I think we can now begin to speak of a new pattern of technology implementation, what we at Esri call a System of Engagement (SoE). This System of Engagement has been and is now being implemented at seven different State Departments of Transportation, and the results have been nothing short of transformational for these agencies. Ironically it is based on a rather simple proposition: that the real value of technology comes when everyone in an organization feels empowered by having access to authoritative information and applications, allowing them to work more efficiently and make better decisions.
The System of Engagement was built on three fundamental insights. First that most Departments of Transportation had already made significant investments in various information systems, whether ERP systems, or asset and maintenance management systems, but that very few in these organizations had access to that data. This is what a colleague calls “the last mile” in data delivery: providing information to workers when they need it, where they need it, and in context to their job, so they can be more productive. So the starting point of a System of Engagement is to create a single location for users (with appropriate permissions) to access authoritative data, using any device at any time. This is a different concept from the traditional data warehouses and the like and rather focuses on making accessible existing data sources through services organized into easy to use data portals. The portal for the Louisiana Department of Transportation and Development (DoTD) is illustrated below:
It is the single location where everyone in the organization can access the data and applications they need for their daily workflows. As the Director of Enterprise Support Services at Louisiana DoTD stated: “They can go to one place and get to the information they need, rather than three or four as before — if indeed they even had access to all of those other systems.”
The second insight had to do with countering the prevailing IT implementation patterns. A typical IT development project would often start with the IT Department (or their consultant) spending considerable time capturing and documenting detailed application requirements on the front end, and then would go off for six months or longer and return with a developed application. Trouble was that the business needs could have changed in that period, or if there were any miscommunication at the beginning, that could become a real issue downstream. All too frequently the scope of these applications became unwieldy, with predictable results.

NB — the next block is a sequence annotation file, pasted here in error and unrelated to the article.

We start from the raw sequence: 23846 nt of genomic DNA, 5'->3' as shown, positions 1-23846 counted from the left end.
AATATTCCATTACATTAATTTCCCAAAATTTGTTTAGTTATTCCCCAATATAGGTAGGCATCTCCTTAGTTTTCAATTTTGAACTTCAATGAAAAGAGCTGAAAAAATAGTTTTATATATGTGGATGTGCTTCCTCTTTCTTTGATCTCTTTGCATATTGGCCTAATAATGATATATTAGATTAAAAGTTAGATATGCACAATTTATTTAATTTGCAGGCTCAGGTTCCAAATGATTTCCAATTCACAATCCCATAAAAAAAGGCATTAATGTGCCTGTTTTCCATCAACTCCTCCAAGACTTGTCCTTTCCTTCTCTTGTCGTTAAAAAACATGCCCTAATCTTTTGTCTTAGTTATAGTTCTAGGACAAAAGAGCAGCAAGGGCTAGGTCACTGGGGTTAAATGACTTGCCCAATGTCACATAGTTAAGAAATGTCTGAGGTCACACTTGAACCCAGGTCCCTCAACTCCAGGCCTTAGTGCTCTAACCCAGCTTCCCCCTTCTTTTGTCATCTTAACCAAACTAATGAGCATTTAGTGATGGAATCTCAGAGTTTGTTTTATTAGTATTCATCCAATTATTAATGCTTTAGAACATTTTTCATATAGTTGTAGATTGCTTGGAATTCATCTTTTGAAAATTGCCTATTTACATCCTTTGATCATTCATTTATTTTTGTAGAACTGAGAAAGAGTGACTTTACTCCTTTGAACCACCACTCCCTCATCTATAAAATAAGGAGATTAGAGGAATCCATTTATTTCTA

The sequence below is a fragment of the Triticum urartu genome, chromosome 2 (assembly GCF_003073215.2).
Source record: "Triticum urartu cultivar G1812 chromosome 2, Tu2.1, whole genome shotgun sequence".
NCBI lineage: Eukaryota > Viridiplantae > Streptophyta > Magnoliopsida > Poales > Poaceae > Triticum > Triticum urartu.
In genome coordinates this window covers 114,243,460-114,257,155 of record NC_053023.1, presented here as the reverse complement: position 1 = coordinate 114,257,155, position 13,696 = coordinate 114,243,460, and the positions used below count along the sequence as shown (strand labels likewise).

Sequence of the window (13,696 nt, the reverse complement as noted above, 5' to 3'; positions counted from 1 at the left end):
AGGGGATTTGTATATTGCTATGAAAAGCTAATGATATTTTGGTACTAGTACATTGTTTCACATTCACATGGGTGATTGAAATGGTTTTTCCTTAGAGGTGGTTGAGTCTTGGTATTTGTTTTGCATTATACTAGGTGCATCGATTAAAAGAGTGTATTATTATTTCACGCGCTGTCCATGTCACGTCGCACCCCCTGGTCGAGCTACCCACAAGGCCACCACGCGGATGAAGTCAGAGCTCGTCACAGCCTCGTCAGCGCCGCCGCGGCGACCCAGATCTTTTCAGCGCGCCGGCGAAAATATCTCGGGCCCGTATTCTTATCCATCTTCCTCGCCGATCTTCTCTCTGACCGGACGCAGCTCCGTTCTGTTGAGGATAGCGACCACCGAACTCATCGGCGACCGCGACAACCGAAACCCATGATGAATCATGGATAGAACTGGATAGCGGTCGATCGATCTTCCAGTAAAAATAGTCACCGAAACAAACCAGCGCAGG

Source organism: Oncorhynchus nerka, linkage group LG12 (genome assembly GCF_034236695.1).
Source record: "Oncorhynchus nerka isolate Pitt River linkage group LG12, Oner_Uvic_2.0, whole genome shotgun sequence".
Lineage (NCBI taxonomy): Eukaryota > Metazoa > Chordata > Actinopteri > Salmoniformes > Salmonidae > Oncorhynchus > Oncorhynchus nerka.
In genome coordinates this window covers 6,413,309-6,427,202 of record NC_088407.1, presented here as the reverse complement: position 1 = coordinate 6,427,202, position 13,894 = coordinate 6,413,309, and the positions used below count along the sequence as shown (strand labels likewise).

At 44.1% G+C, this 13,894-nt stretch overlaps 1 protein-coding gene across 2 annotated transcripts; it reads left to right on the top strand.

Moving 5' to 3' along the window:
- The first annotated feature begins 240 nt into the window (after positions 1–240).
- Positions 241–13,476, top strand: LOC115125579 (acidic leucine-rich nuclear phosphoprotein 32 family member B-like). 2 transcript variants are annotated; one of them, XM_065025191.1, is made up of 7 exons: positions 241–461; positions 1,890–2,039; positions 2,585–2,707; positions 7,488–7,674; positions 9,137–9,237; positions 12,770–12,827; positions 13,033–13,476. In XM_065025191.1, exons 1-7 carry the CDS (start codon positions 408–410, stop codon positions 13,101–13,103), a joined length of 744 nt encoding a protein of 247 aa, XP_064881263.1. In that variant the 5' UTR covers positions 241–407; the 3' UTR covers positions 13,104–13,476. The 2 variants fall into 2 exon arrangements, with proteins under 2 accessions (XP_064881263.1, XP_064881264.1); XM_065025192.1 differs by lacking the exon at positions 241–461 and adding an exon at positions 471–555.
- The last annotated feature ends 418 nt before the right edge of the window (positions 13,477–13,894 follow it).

The System of Engagement starts with understanding the workflows of each business unit in the organization, and then identifies the data and the applications which will support these daily workflows. Drawing on configuration of existing software systems rather than custom development as much as possible, the System of Engagement is designed to provide the integrated applications to give staff the tools to be more productive, and to make better decisions, whether in the office or in the field.
The actual applications are developed using agile development methods and are designed to be accomplished incrementally, mitigating risks with an incremental and prioritized implementation process.
Each of these applications are designed with the user in mind, and often are designed to connect field workers with office systems, for more accurate data collection through simple to use applications and dashboards.
The final insight is that a System of Engagement is designed to create a sustainable technology environment that provides for continuous innovation. The goal is to create the infrastructure and the methodology which allows the agency to continue to support the daily workflows, and in the process, help redefine the way in which people are connected to information, with the goal of increasing business efficiency and performance. The strong reliance on COTs software and configuration rather than customization empowers the organization to continue the cycle of innovation. As Brad Doucet, the Director of Enterprise Support Services at Louisiana DoTD stated:
“How all this is constructed and configured through COTS products encourages internal collaboration as compared to simply getting a contractor in to build a system that then has to be maintained somehow. A good thing about the System of Engagement is its sustainability over time. It’s a different approach to IT — replacing those big, custom one-offs with something much easier to implement and work with.”
To learn more about Esri’s System of Engagement, I invite you to attend our Webinar on February 9th at 10 AM Pacific Time. Register today to attend: https://go.esri.com/Value-of-a-SOE